Peyote Addiction

Peyote, a cactus containing the psychoactive ingredient mescaline, is one of the oldest known hallucinogenic drugs. It can cause visual and auditory hallucinations, vomiting and other effects. Mescaline is also made in labs and sold in pill form.
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Peyote is a spineless cactus found in the southwestern United States and Mexico. It is one of the oldest known hallucinogenic drugs. Its active ingredient, mescaline, can alter a person’s perceptions of reality and cause long-lasting visual hallucinations that can be pleasant or terrifying.

Fast Facts: Salvia

Abuse Potential
Scientific Name
Drug Class
Street Names
Buttons, Cactus, Mesc, Peyoto
How It's Used
Chewed, Swallowed, Smoked, Injected
Side Effects
Visual and Auditory Hallucinations, Nausea, Vomiting
Legal Status
Schedule I

For hundreds of years, people have used the hallucinogenic cactus in sacred religious ceremonies and healing rituals. But since the 1970s, recreational use of peyote has increased.

Methods of Use

Peyote can be used in several ways. Small disc-shaped buttons on the head of the cactus can be dried and then eaten or brewed into peyote tea. Or the buttons can be ground into a powder and smoked with tobacco or marijuana. Ground peyote powder can also be placed in gel caps and swallowed.

A synthetic version of mescaline comes in capsule or tablet form. A liquid form of mescaline can be injected, but this method of use is not common.

While mescaline is chemically similar to synthetic hallucinogens, such as ecstasy, its effects are longer-lasting. The high from ecstasy usually wears off within a few hours, but the effects of peyote and mescaline gradually diminish over 10 to 12 hours.

Is Peyote Addictive?

Peyote is not believed to be addictive, and abuse of the drug is rare.

In 2016, only 61 cases of peyote or mescaline exposure were reported to poison control centers, according to the Annual Report of the American Association of Poison Control Centers’ National Poison Data System.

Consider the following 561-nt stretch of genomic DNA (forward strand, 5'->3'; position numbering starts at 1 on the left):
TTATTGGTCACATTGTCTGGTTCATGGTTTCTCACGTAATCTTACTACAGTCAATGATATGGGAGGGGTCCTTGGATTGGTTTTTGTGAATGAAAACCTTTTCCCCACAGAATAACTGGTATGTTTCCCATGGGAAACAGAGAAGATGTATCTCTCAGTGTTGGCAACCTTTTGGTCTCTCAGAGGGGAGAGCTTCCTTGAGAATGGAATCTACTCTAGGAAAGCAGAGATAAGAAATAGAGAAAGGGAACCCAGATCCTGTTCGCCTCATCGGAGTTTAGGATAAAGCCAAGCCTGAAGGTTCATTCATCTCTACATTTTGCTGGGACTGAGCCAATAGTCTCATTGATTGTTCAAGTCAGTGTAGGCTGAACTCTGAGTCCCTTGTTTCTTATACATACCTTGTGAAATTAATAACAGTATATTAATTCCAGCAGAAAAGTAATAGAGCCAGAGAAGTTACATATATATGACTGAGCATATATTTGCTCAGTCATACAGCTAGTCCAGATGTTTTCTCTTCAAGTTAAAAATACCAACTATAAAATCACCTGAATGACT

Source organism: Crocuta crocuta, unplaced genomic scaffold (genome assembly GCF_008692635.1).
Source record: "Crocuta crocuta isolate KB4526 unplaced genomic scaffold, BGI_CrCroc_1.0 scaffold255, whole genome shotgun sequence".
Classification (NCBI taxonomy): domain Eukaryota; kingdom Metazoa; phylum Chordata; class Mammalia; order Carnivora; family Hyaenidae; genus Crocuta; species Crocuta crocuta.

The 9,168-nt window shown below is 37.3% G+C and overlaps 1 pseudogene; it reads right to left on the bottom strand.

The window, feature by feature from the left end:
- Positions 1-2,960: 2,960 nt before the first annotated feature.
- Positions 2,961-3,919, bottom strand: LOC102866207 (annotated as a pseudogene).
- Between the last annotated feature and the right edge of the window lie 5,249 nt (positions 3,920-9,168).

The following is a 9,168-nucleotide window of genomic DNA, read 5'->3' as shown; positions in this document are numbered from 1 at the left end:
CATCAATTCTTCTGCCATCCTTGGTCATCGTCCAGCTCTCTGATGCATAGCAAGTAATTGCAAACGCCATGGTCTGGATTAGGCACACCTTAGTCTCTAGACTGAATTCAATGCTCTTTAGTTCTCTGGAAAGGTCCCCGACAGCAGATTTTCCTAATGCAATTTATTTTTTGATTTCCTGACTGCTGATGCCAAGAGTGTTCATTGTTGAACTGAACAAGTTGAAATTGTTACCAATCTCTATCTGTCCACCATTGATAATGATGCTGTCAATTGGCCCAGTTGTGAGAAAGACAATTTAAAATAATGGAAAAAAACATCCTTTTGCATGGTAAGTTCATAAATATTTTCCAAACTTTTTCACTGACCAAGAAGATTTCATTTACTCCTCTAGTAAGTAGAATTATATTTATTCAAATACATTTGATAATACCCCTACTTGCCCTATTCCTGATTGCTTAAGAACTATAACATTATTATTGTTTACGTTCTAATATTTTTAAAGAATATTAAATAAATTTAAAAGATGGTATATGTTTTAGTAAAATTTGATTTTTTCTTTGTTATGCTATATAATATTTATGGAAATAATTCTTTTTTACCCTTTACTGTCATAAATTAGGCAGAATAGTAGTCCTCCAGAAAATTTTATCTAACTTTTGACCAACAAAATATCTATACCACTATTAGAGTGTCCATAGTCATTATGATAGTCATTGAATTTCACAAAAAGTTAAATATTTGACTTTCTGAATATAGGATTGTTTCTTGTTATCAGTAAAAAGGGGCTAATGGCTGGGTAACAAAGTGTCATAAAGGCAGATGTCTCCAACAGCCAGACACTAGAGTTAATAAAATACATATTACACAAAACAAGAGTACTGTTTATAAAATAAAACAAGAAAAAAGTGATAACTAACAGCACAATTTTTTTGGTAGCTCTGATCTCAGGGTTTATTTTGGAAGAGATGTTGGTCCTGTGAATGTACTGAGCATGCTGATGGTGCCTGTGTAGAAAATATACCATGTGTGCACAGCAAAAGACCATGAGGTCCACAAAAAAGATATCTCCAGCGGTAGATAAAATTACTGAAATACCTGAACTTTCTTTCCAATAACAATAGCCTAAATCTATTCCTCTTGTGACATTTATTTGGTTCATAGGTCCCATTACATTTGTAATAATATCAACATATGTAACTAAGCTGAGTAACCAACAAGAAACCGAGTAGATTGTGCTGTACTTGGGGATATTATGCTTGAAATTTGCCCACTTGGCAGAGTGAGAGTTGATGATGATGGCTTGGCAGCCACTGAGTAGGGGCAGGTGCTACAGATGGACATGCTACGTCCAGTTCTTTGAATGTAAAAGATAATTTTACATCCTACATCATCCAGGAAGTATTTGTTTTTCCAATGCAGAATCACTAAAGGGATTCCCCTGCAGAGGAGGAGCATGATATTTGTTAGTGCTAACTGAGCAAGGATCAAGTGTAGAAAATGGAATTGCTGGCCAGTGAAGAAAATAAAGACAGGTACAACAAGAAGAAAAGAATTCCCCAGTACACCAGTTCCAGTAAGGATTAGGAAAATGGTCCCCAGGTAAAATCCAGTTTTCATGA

But with repeated daily use, people can rapidly develop a tolerance to peyote or mescaline. Tolerance means that a person must take increasingly higher doses of the drug to feel the same effects.

While tolerance can be a sign of physical dependence on a drug, dependence is not the same as drug addiction.

Peyote tolerance can develop within three to six days of daily use. Abstaining from the drug for several days typically restores a person’s sensitivity to mescaline.

Effects of Mescaline

Most people use peyote for its psychedelic effects, but the drug can also cause an array of unpleasant physical symptoms.

Physical Effects

The effects of mescaline usually occur within one to two hours of use. Intense nausea and vomiting may precede the drug’s hallucinogenic effects.

Other physical signs and symptoms of peyote or mescaline use include:

  • Enlarged pupils
  • Lack of appetite
  • Rapid breathing
  • Blurred vision
  • Sweating and elevated body temperature
  • Increased salivation
  • Heart palpitations
  • Abdominal cramps and diarrhea
  • Impaired coordination
  • Dizziness or headaches
  • Tremors or shivering
  • Weakness
  • Tingling sensations
  • Flushing